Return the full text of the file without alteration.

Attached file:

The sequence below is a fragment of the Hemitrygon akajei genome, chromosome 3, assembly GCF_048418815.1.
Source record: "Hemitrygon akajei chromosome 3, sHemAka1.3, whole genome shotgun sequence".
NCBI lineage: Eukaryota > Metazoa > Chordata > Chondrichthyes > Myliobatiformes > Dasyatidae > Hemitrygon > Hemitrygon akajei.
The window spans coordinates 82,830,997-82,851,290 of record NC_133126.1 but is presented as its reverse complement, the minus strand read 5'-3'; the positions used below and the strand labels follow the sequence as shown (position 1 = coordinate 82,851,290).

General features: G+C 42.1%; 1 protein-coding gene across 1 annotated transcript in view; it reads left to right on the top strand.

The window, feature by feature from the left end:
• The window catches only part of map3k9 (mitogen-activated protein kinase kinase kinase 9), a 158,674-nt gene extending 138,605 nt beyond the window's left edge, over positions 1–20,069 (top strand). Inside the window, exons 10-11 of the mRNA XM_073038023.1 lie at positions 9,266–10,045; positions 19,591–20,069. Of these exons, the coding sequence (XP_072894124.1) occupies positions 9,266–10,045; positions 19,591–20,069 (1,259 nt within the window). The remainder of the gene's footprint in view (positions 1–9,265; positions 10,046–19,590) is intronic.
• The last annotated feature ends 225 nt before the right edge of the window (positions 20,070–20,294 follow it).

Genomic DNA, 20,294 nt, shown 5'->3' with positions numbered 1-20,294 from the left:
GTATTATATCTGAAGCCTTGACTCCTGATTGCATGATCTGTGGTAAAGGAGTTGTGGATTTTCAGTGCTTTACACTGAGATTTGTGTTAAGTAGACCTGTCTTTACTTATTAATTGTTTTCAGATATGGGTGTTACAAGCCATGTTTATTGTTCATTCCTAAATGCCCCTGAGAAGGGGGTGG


The sequence below is a fragment of the Hemitrygon akajei genome, chromosome 3, assembly GCF_048418815.1.
Source record: "Hemitrygon akajei chromosome 3, sHemAka1.3, whole genome shotgun sequence".
NCBI lineage: Eukaryota > Metazoa > Chordata > Chondrichthyes > Myliobatiformes > Dasyatidae > Hemitrygon > Hemitrygon akajei.
The window spans coordinates 82,830,997-82,851,290 of record NC_133126.1 but is presented as its reverse complement, the minus strand read 5'-3'; the positions used below and the strand labels follow the sequence as shown (position 1 = coordinate 82,851,290).

General features: G+C 42.1%; 1 protein-coding gene across 1 annotated transcript in view; it reads left to right on the top strand.

The window, feature by feature from the left end:
• The window catches only part of map3k9 (mitogen-activated protein kinase kinase kinase 9), a 158,674-nt gene extending 138,605 nt beyond the window's left edge, over positions 1–20,069 (top strand). Inside the window, exons 10-11 of the mRNA XM_073038023.1 lie at positions 9,266–10,045; positions 19,591–20,069. Of these exons, the coding sequence (XP_072894124.1) occupies positions 9,266–10,045; positions 19,591–20,069 (1,259 nt within the window). The remainder of the gene's footprint in view (positions 1–9,265; positions 10,046–19,590) is intronic.
• The last annotated feature ends 225 nt before the right edge of the window (positions 20,070–20,294 follow it).

Genomic DNA, 20,294 nt, shown 5'->3' with positions numbered 1-20,294 from the left:
GTATTATATCTGAAGCCTTGACTCCTGATTGCATGATCTGTGGTAAAGGAGTTGTGGATTTTCAGTGCTTTACACTGAGATTTGTGTTAAGTAGACCTGTCTTTACTTATTAATTGTTTTCAGATATGGGTGTTACAAGCCATGTTTATTGTTCATTCCTAAATGCCCCTGAGAAGGGGGTGG